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Weeden & Co.: The New York Stock Exchange and the Struggle Over a National Securities Market

Weeden & Co.: The New York Stock Exchange and the Struggle Over a National Securities Market

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Описание
Weeden & Co. is the story of a family, a company and an issue that goes to the heart of the American financial system. It is told with candor and wit by the Weeden family’s principal spokesperson, Don Weeden.

The family patriarch was a clipper-ship captain who settled in San Francisco. In the early 1920s, his sons launched a financial enterprise that, over the decades, became the leading champion of the Third Market in the United States – and a major thorn in the side of the New York Stock Exchange. At the firm’s peak, Weeden & Co. sales volume reached 10 to 30 percent of the NYSE volume in certain NYSE-listed stocks, and for some securities Weeden’s buying and selling even exceeded that of the NYSE specialist.

The issue in question is whether a stock exchange is a place or a concept. For the Weedens, automation predetermined the answer. Securities can and should be traded all over the country, unfettered by a particular geographic location or by fixed commissions. With Don, asecond-generation Weeden, leading the way, Weeden & Co. became a significant investor in Instinet and developed it own proprietary system, WHAM (Weeden Holding Automated Market System). WHAM became the Regional Market System (RMS) and Multiple Dealer Trading System (MDTS), one of two systems authorized by the U.S. Securities and Exchange Commission to fulfill Congress’ vision of a National Market System.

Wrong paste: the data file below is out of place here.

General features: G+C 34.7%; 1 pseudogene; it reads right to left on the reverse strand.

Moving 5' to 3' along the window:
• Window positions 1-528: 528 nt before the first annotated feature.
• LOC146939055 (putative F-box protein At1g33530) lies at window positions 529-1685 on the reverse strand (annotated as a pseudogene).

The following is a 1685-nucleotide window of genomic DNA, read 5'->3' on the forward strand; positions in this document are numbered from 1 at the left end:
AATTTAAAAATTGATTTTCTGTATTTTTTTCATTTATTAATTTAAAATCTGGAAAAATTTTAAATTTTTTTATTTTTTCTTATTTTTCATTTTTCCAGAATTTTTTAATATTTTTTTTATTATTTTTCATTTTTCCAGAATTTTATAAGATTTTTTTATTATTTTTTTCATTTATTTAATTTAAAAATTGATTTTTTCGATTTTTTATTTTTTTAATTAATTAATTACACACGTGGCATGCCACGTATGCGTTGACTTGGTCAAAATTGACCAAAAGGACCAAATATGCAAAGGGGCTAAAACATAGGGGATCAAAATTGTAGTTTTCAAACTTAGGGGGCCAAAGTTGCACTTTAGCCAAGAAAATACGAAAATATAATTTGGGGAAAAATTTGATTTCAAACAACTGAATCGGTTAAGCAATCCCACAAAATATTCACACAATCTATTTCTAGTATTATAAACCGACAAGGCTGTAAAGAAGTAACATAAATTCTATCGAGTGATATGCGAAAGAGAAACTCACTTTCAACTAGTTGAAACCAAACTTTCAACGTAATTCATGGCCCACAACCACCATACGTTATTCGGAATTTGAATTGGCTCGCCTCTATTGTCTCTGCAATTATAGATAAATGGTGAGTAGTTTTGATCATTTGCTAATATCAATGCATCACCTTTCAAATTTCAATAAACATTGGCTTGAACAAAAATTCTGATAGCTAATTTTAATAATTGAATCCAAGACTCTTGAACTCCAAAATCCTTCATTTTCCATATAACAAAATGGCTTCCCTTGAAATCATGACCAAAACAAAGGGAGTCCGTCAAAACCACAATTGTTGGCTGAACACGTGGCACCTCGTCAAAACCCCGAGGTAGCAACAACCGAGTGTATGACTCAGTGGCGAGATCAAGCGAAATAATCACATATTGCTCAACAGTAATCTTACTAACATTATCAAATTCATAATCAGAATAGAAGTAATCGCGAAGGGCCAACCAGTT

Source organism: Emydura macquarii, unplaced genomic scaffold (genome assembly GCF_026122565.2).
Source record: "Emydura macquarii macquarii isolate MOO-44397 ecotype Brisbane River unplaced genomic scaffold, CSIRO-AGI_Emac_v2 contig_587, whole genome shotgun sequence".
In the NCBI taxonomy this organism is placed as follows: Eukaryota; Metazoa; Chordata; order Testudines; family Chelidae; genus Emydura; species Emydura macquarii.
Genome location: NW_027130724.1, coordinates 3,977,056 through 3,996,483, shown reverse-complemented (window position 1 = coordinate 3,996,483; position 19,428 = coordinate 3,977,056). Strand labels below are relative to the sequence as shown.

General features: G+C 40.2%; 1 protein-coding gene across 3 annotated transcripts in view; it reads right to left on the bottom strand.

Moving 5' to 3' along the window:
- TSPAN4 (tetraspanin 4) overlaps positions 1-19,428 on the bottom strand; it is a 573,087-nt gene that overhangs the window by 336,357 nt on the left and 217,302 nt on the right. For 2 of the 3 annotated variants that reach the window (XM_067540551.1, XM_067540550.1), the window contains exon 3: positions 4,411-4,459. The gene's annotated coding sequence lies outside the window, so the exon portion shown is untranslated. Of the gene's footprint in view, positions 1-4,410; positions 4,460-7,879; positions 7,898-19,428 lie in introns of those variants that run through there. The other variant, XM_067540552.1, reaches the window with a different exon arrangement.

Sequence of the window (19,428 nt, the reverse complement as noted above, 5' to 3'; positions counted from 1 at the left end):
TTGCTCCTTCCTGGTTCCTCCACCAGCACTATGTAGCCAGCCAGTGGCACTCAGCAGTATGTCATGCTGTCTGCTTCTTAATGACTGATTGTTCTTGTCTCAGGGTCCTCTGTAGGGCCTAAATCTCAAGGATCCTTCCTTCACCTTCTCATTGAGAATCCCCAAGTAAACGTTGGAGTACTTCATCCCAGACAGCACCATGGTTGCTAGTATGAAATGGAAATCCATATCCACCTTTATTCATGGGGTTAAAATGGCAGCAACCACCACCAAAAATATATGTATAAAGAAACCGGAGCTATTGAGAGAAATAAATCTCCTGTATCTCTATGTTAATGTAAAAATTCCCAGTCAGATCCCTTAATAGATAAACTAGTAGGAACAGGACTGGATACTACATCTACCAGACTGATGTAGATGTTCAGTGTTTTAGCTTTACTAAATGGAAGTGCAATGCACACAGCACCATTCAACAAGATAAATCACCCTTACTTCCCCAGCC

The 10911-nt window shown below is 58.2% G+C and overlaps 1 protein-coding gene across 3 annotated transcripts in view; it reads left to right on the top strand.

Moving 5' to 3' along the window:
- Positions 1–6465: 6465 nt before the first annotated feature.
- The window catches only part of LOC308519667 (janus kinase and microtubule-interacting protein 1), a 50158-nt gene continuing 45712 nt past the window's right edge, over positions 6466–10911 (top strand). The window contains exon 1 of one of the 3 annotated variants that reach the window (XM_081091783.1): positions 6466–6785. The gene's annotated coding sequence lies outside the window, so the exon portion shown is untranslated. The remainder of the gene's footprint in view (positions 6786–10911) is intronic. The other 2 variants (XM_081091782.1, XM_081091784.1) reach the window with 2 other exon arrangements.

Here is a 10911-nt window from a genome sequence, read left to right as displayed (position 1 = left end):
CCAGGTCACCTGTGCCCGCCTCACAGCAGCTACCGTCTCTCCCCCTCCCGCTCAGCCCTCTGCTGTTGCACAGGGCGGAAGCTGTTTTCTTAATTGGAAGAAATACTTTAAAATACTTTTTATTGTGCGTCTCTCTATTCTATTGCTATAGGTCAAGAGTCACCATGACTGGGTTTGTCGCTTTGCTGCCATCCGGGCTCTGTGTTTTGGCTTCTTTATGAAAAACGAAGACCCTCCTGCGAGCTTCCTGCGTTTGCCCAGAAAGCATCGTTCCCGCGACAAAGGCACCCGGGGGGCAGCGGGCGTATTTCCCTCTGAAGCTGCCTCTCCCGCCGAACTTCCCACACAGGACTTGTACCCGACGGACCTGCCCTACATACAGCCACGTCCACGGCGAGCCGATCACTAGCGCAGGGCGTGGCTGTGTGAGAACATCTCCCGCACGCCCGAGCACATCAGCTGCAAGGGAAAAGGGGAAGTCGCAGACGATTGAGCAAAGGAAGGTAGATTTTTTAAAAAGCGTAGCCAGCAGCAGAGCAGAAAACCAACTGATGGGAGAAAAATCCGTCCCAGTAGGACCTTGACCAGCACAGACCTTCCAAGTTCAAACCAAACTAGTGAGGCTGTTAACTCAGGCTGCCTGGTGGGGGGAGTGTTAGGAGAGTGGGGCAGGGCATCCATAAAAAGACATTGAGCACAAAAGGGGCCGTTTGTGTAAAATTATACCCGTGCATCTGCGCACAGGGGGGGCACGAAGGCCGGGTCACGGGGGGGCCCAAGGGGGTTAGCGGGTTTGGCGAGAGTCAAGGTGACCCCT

Don tells how the growing role of the institutional investor changed the way the stocks werebought and sold, and how the NYSE doggedly resisted change (even in the face of Congressional approval for a National Market System) and fought to thwart the influence of off-board market making. He reports on the involvement of congress, the courts, theregulatory agencies and the major players in the financial world at that time. The book is frank, contentious and fully revealing of how self-interest trumps national interest in shaping our financial markets.

Along the way, Don Weeden’s companyran into serious business difficulties, and through merger lost its independence. After some years Weeden & Co. was reconstituted and once again became a growing and prosperous firm, which it remains today.

Still the battle for a National Market System goes on, made more urgent by the potential for terrorist attacks that threaten to destroy any market system not national in structure. And Don Weeden is still its leading advocate.

Weeden & Co. is an insider’s look at how things really work onWall Street. While it is a vivid history, it sharply intrudes on the present with a message of tremendous significance to our national survival.